News from The Northern Kruger
Pafuri Camp: Far from the madding crowd
A few kilometres along the dirt road which leads to Pafuri Camp in Northern Kruger we were directed through a craggy detour where the original road had been washed away. This was the first evidence that the flood damage of January 2013 had left its mark. As we bumped back onto the old road my thoughts turned to Pafuri Camp and how it had also been ravaged by the raging waters. This was the first time it was open again and I was eager to see the transformation by new owners -Return Africa.
We were met in the parking area by friendly staff offering warm, damp towels and glasses of chilled orange juice – always so refreshing after the dusty trip.
Then we were ushered into the lodge itself. The first thing we saw is the beautiful, winding Luvuvhu River and it is breathtaking. Whatever the rains had done three years back there was certainly no evidence of it in the buildings or the interior and little in the surrounding environment except for the bank of the river which had been brought further in towards the lodge.
The spacious reception and communal area is relaxed yet tasteful with lots of comfortable seating areas all well placed for the fantastic views of the Luvuvhu River and its continuous goings on. The space is kitted out in natural materials – wood, hessian, cane, with trees and creepers the only curtains to the habitat around us. As we took in the sights and sounds of the bush an old resident Elephant strolled along the river bank right beneath us. And as we watched him walk away, relaxed and swaying his tail, we heard the distinctive call of the African Fish Eagle.
I loved the touches of yellow in the cushions and other decor, dotted here and there, a nice contrast with the khaki and green of the bush. A dark charcoal pool, surrounded by loungers and white umbrellas lies invitingly to the right where there is also the pool bar. Part of me could happily have ordered a long, cool drink and plopped right down on one of those loungers with a pair of binoculars at the ready but I was also eager to get to my room.
We were led down a raised wooden gang plank to our tented room – number 14. Each of the 19 luxury tents is completely private, with its own special view of the river. The rooms are big and bright with broad balconies and plump king sized beds. With just green gauze between us and nature the outside noises seemed amplified in the stillness of the hot afternoon. As we gazed at the sleepy river a crocodile slid silently into the water before us.
After high tea – scrumptious quiche and salad we took off on our evening game drive. As we ambled along, Alweet, our brilliant guide explained that this area is the most biodiverse in Kruger. “As much as 75% of Kruger total biodiversity occurs here in an area only slightly more than 1% of its total size,” he said.
Joining us on the drive were old-time safari couple Bill and Irene from Britain. Both in their late seventies, this was their tenth visit to the park and second to Pafuri. Avid bird watchers, they came to this area especially in the hope of spotting the Pel’s fishing owl. This 26,000ha Makuleke concession area has over 350 bird species. Birders come from all over the world to spot birds here.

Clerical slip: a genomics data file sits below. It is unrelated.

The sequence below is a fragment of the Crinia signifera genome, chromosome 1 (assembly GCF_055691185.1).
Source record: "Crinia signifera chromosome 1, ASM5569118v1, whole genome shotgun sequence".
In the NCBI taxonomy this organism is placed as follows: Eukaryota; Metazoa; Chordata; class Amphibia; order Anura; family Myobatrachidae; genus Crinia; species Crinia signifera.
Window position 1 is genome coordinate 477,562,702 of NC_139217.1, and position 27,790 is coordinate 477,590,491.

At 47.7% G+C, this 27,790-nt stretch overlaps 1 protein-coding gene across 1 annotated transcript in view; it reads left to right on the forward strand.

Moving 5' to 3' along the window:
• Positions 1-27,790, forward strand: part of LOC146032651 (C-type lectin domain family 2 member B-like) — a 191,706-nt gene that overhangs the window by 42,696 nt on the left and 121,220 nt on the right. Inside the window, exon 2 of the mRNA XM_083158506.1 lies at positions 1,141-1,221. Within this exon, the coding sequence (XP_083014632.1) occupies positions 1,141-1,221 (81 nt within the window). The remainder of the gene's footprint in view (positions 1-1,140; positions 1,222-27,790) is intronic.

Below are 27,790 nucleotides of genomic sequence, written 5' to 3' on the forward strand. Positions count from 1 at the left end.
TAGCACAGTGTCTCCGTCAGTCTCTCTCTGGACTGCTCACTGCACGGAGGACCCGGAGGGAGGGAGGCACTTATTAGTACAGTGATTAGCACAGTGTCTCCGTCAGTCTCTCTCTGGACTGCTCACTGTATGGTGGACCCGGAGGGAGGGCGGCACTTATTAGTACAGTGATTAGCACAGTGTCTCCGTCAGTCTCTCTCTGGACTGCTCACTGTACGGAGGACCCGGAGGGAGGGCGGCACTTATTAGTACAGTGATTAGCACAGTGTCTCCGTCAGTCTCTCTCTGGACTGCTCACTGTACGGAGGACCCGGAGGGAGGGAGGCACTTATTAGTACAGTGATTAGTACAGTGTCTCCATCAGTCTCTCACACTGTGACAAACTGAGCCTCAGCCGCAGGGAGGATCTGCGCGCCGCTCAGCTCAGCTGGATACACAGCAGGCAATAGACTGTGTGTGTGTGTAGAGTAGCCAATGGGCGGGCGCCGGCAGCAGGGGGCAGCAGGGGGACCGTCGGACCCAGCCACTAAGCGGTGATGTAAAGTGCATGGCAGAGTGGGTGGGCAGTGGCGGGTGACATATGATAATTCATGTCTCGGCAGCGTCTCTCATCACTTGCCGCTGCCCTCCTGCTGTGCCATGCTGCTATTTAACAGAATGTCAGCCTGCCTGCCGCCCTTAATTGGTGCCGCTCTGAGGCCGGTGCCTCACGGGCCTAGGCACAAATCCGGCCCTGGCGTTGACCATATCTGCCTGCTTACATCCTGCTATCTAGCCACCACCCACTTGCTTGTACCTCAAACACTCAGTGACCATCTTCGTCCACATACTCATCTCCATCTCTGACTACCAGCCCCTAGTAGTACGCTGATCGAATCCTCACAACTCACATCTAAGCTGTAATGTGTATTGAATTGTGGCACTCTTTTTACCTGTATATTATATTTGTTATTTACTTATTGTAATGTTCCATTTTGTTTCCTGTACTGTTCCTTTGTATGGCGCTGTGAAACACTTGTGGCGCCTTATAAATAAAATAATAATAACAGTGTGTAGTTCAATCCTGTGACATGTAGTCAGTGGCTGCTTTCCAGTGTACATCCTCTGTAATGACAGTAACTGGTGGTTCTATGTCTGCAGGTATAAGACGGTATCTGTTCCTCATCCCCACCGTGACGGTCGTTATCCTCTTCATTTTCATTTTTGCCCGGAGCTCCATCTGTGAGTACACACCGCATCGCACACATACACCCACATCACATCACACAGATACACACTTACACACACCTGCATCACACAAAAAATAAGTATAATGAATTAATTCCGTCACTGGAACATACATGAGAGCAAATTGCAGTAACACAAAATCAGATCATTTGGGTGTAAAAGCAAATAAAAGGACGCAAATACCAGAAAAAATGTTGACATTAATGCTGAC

Southern African Birdfinder author Callan Cohen says; “arguably the most exciting birding in Kruger is to be had here.” The Luvuvuhu River Bridge is described as a compulsory birding spot. It was here later, at dusk, that the British couple got their wish.
As the game drive progressed we crept on under majestic fig and Jackalberry trees to Crooks Corner – the place where the Limpopo and Luvuvhu Rivers and three countries, South Africa, Zimbabwe and Mozambique, meet. Gin and tonic in hand we walked down the dry river bank to the shallow water where we were greeted by the beady eyes of multiple crocs.
On the trip back to the camp Alweet took us through the Fever tree forest – the largest in South Africa. Thousands of silvery branches create a kind of magical wonder world in the twilight glow.
Back at the communal camp area we exchanged our stories. We had seen kudu, nyala, baboons, monkeys, elephants and warthogs. Although the area is inhabited by the big five it didn’t seem to matter that we didn’t see them. For all of us it was the bird life, amazing vegetation and the simple isolation and serenity of the place that touched us.
Dinner was at eight. Smiling waitresses served us a delicious three course meal. There is always a choice of the main course – this evening it was stuffed chicken breasts or springbok shanks. I think everyone chose the shanks and we were not disappointed – they were succulent and tasty. After the meal we retired to the camp fire for a night cap. A baboon screamed from the other side of the river and then slowly the noises changed and quietened slightly and we returned to our tents. I was awoken in the early hours by a distant lions roar. I curled up under the safety of my tent and lay there, listening.
Alweet called us at six for the morning game drive but the cry of an African Fish Eagle had already been my alarm clock. After the most comfortable sleep, the outdoor shower was a perfect start to a new day.
A full English breakfast, along with delicious blueberry pancakes, was served after the drive where we were very lucky to see a honey badger. Tummies full, we grabbed our books and our hats and headed for the pool. We lounged there, like the crocs on the rocks below us, their mouths wide open, soaking up the sun.
Guest blogger: Sonja Dalais
Photographs: S Dalais & L Corder